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‘Significant uncertainty’ about fiscal policy under Trump: Fed’s Fischer

Sales of Ivanka Trump apparel slumped at Nordstrom: WSJ report

Nordstrom's sales of Ivanka Trump's line of clothing and shoes fell by nearly one-third in the past fiscal year, with sharp drops in sales in the weeks before her father Donald Trump was elected president, the Wall Street Journal reported on Saturday. Nordstrom announced this week it had decided to stop carrying Ivanka Trump's apparel, prompting President Trump to take to Twitter to defend her. “My daughter Ivanka has been treated so unfairly by @Nordstrom,” he said on Wednesday.

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Sales of Ivanka Trump apparel slumped at Nordstrom: WSJ report

Sears, Kmart drop 31 Trump Home items from their online shops

(Reuters) – Major U.S. retailers Sears and Kmart this week removed 31 Trump Home items from their online product offerings to focus on more profitable items, a spokesman said on Saturday. The decision follows retailer Nordstrom Inc's announcement this week it had decided to stop carrying Ivanka Trump's apparel because of declining sales, prompting President Donald Trump to take to Twitter to defend his daughter. White House spokesman Sean Spicer characterized the Nordstrom move as a “direct attack” on the president's policies.

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Sears, Kmart drop 31 Trump Home items from their online shops

Disney hikes some U.S. park ticket prices up to 4.9 percent

Walt Disney Co is raising the admission price for its U.S. theme parks by as much as $5 for some single-day tickets starting on Sunday. One-day prices at Walt Disney World in Orlando, Florida, will stay flat or rise up to 4.9 percent, the company said. Disney last year started using a three-tier structure that charges visitors more during peak periods to help spread out crowds.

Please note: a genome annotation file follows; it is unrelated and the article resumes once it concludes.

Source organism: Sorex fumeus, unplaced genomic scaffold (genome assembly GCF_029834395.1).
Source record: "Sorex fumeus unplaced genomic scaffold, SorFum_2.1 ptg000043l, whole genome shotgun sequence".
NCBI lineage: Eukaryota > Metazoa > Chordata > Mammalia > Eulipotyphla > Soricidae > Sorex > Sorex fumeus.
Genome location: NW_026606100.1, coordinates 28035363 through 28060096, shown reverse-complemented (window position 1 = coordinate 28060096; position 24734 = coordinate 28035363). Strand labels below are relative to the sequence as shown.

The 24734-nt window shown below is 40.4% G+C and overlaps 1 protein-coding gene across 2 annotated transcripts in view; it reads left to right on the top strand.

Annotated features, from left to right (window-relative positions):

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Disney hikes some U.S. park ticket prices up to 4.9 percent

Ex-VW chairman Piech refuses to testify in German emissions inquiry

HAMBURG/BERLIN (Reuters) – Ex-Volkswagen Chairman Ferdinand Piech, who resigned after a showdown with former chief executive Martin Winterkorn, has refused to testify to German lawmakers investigating a possible government's role in the VW emissions scandal, according to his lawyer. Piech, also VW's former CEO who spearheaded the carmaker's global expansion, gave testimony to lawyers of U.S. law firm Jones Day last April and to German prosecutors in Braunschweig near VW's Wolfsburg headquarters in December, his lawyer said. The German parliamentary committee of inquiry has expressed its intention to summon Piech.

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Ex-VW chairman Piech refuses to testify in German emissions inquiry

Greece says bailout deal close, Juncker says it’s on shaky ground

ATHENS/BERLIN (Reuters) – Greek Prime Minister Alexis Tsipras warned international lenders on Saturday not to heap new burdens on his country but said he believed the drawn-out bailout review with them would end well. European Commission President Jean-Claude Juncker, however, said the deal was “on shaky ground” because the International Monetary Fund had not decided what role it would play. The comments came a day after Greece and its international lenders made clear progress towards bridging differences over Athens's fiscal path in coming years, moving closer to a deal that would secure new loan disbursements and save the country from default.

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Greece says bailout deal close, Juncker says it’s on shaky ground